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Regulating Social Media in China

Foucauldian Governmentality and the Public Sphere

Bei Guo

Regulating Social Media in China: Foucauldian Governmentality and the Public Sphere is the first in-depth study to apply the Foucauldian notion of governmentality to China’s field of social media. This book provokes readers to contemplate the democratizing potential of social media in China. By deploying Foucault’s theory of governmentality as an explanatory framework, author Bei Guo explores the seemingly paradoxical relationship of the Chinese party-state to the expansion of social media platforms. Guo argues that the Chinese government has several interests in promoting community participation and engagement through the internet platform Weibo, including extending the presence of its own agencies on Weibo while simultaneously controlling the discourse in many important ways. This book provides an important corrective to overly sanguine accounts that social media promotes a Habermasian public sphere along liberal democratic lines. It demonstrates how China, as an authoritarian country, responds to its citizens’ voracious hunger for information and regulates this by carefully adopting both liberal and authoritarian techniques.

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Chapter 4. Transformative Regulatory Measures of Weibo

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TRANSFORMATIVE REGULATORY MEASURES OF WEIBO

Introduction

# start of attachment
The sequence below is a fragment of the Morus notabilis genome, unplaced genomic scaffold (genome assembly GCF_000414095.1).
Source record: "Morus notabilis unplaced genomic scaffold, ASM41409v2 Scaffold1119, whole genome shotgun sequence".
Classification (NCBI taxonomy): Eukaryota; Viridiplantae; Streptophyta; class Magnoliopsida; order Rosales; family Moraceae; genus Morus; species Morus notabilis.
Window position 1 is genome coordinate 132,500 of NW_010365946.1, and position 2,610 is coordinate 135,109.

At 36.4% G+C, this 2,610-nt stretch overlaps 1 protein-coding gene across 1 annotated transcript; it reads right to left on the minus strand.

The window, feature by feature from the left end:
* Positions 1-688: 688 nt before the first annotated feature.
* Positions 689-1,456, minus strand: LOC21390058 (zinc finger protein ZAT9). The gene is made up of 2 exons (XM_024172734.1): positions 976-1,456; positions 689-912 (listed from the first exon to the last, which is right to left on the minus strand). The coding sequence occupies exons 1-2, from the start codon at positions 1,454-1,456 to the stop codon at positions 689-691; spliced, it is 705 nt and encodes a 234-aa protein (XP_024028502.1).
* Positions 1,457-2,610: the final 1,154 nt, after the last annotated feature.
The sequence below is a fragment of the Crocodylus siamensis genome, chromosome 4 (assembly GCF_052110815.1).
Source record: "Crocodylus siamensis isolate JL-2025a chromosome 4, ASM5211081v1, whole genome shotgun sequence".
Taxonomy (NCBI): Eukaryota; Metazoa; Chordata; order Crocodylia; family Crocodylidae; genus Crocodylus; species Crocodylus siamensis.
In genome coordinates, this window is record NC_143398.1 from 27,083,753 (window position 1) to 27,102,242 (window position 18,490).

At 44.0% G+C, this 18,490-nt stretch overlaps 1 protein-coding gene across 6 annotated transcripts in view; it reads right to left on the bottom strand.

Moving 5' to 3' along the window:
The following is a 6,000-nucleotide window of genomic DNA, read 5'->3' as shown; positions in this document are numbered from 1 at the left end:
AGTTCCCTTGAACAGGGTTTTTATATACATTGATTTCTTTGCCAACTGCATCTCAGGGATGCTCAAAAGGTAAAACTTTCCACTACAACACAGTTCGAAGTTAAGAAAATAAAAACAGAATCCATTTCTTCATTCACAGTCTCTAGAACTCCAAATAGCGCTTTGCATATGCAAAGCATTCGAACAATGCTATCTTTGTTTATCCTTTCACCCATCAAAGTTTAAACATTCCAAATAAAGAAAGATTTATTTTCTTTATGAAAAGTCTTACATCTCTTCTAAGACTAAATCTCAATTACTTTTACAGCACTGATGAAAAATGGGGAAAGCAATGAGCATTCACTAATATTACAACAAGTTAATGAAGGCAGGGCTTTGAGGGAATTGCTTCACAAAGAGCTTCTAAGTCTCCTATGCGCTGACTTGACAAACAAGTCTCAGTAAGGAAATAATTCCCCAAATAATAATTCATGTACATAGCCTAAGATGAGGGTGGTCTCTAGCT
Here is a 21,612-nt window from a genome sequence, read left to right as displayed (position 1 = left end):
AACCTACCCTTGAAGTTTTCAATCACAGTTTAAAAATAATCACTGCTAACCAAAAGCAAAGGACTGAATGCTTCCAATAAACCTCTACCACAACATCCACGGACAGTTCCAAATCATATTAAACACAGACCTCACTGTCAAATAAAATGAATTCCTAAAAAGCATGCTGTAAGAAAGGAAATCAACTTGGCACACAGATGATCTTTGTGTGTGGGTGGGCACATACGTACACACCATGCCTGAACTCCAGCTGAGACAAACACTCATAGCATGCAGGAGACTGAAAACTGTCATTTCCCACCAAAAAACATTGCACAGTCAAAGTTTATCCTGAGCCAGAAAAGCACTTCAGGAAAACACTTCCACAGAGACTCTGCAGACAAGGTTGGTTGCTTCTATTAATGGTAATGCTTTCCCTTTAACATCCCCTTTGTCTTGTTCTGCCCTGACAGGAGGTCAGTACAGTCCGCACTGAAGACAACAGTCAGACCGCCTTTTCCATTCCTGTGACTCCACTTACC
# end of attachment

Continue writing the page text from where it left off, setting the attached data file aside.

Since the rise of the internet, countries including China have embraced it widely for various purposes. The internet has exerted immeasurable impact on the cultural and political spheres of almost every nation. China is not alone in applying what can be seen as a double standard towards the internet, using the technology to promote its economy, while carefully monitoring its use and ultimately retaining tight control over information flows. Even the world’s most seemingly democratic nations like the USA or Germany still have limits on what the internet is allowed to do, finding ways to persuade, patrol and police cyberspace (Gerhards & Schäfer 2010). Similarly, other authoritarian countries such as Cuba also accept the principle that internet technology will bring benefits in priority areas while using it as a platform for close monitoring of political activities instead of overtly cutting their country off from the internet (Sun 2010, p. 3). Within Asia, countries such as Malaysia and Singapore observe a similar principle (Diamond 2010; Lee 2010).

Since the internet continues to offer the potential for online protest and threats to governance, the Chinese authorities remain vigilant as to whether such virtual activism serves simply as a harmless outlet for venting resentment ← 83 | 84 → or as a means for potentially mobilizing anti-government protests in the street. The Chinese government has over time built an elaborate system of internet regulation, restricting information...

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